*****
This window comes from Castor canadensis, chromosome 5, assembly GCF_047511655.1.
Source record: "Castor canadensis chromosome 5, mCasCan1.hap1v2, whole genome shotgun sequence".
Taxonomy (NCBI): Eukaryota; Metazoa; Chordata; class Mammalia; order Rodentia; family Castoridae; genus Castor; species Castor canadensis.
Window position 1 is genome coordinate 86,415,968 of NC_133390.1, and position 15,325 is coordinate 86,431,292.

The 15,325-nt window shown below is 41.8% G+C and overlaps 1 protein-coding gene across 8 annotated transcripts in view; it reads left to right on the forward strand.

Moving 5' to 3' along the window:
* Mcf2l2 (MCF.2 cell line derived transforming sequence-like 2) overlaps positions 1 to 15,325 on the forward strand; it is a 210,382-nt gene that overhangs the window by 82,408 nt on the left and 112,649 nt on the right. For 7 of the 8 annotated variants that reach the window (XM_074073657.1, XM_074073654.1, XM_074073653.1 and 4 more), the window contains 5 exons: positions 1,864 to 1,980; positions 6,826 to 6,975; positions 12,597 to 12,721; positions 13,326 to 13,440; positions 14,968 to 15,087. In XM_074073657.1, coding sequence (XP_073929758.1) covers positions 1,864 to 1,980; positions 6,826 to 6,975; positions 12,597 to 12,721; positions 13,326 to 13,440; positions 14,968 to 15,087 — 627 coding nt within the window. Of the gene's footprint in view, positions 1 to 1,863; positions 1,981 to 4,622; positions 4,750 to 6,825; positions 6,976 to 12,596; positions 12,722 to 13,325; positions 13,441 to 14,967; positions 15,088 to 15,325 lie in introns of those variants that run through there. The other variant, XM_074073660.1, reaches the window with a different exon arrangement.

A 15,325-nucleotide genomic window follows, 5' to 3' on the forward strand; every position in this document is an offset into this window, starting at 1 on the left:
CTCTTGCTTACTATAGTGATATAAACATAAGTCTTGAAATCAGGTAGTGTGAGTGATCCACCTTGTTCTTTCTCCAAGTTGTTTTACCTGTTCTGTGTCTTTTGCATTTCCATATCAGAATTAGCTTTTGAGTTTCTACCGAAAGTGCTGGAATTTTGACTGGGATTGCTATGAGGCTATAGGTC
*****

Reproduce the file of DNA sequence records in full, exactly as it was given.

This window comes from Castor canadensis, chromosome 5, assembly GCF_047511655.1.
Source record: "Castor canadensis chromosome 5, mCasCan1.hap1v2, whole genome shotgun sequence".
Taxonomy (NCBI): Eukaryota; Metazoa; Chordata; class Mammalia; order Rodentia; family Castoridae; genus Castor; species Castor canadensis.
Window position 1 is genome coordinate 86,415,968 of NC_133390.1, and position 15,325 is coordinate 86,431,292.

The 15,325-nt window shown below is 41.8% G+C and overlaps 1 protein-coding gene across 8 annotated transcripts in view; it reads left to right on the forward strand.

Moving 5' to 3' along the window:
* Mcf2l2 (MCF.2 cell line derived transforming sequence-like 2) overlaps positions 1 to 15,325 on the forward strand; it is a 210,382-nt gene that overhangs the window by 82,408 nt on the left and 112,649 nt on the right. For 7 of the 8 annotated variants that reach the window (XM_074073657.1, XM_074073654.1, XM_074073653.1 and 4 more), the window contains 5 exons: positions 1,864 to 1,980; positions 6,826 to 6,975; positions 12,597 to 12,721; positions 13,326 to 13,440; positions 14,968 to 15,087. In XM_074073657.1, coding sequence (XP_073929758.1) covers positions 1,864 to 1,980; positions 6,826 to 6,975; positions 12,597 to 12,721; positions 13,326 to 13,440; positions 14,968 to 15,087 — 627 coding nt within the window. Of the gene's footprint in view, positions 1 to 1,863; positions 1,981 to 4,622; positions 4,750 to 6,825; positions 6,976 to 12,596; positions 12,722 to 13,325; positions 13,441 to 14,967; positions 15,088 to 15,325 lie in introns of those variants that run through there. The other variant, XM_074073660.1, reaches the window with a different exon arrangement.

A 15,325-nucleotide genomic window follows, 5' to 3' on the forward strand; every position in this document is an offset into this window, starting at 1 on the left:
CTCTTGCTTACTATAGTGATATAAACATAAGTCTTGAAATCAGGTAGTGTGAGTGATCCACCTTGTTCTTTCTCCAAGTTGTTTTACCTGTTCTGTGTCTTTTGCATTTCCATATCAGAATTAGCTTTTGAGTTTCTACCGAAAGTGCTGGAATTTTGACTGGGATTGCTATGAGGCTATAGGTC